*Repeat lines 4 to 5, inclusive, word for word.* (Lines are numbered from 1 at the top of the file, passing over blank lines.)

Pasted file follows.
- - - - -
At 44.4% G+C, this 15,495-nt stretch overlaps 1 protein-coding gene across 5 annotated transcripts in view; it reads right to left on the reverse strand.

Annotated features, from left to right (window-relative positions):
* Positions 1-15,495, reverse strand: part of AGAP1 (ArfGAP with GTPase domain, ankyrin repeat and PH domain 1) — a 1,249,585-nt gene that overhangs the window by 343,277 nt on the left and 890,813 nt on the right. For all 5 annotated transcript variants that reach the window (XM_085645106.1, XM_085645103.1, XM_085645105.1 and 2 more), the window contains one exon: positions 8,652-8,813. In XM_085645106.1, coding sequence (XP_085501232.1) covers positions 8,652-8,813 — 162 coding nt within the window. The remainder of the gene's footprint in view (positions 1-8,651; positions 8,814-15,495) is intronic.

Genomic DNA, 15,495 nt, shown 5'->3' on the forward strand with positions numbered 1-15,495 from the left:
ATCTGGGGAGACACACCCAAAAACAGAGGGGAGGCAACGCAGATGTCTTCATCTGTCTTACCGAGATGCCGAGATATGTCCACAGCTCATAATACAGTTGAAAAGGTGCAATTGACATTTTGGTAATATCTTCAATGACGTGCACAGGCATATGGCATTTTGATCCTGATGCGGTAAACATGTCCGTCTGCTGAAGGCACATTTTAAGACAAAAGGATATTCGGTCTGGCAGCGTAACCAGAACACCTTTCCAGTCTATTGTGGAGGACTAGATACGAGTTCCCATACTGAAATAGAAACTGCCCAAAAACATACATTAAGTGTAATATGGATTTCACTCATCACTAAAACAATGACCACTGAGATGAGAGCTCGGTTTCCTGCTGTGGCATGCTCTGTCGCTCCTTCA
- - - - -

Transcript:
Genomic DNA, 15,495 nt, shown 5'->3' on the forward strand with positions numbered 1-15,495 from the left:
ATCTGGGGAGACACACCCAAAAACAGAGGGGAGGCAACGCAGATGTCTTCATCTGTCTTACCGAGATGCCGAGATATGTCCACAGCTCATAATACAGTTGAAAAGGTGCAATTGACATTTTGGTAATATCTTCAATGACGTGCACAGGCATATGGCATTTTGATCCTGATGCGGTAAACATGTCCGTCTGCTGAAGGCACATTTTAAGACAAAAGGATATTCGGTCTGGCAGCGTAACCAGAACACCTTTCCAGTCTATTGTGGAGGACTAGATACGAGTTCCCATACTGAAATAGAAACTGCCCAAAAACATACATTAAGTGTAATATGGATTTCACTCATCACTAAAACAATGACCACTGAGATGAGAGCTCGGTTTCCTGCTGTGGCATGCTCTGTCGCTCCTTCA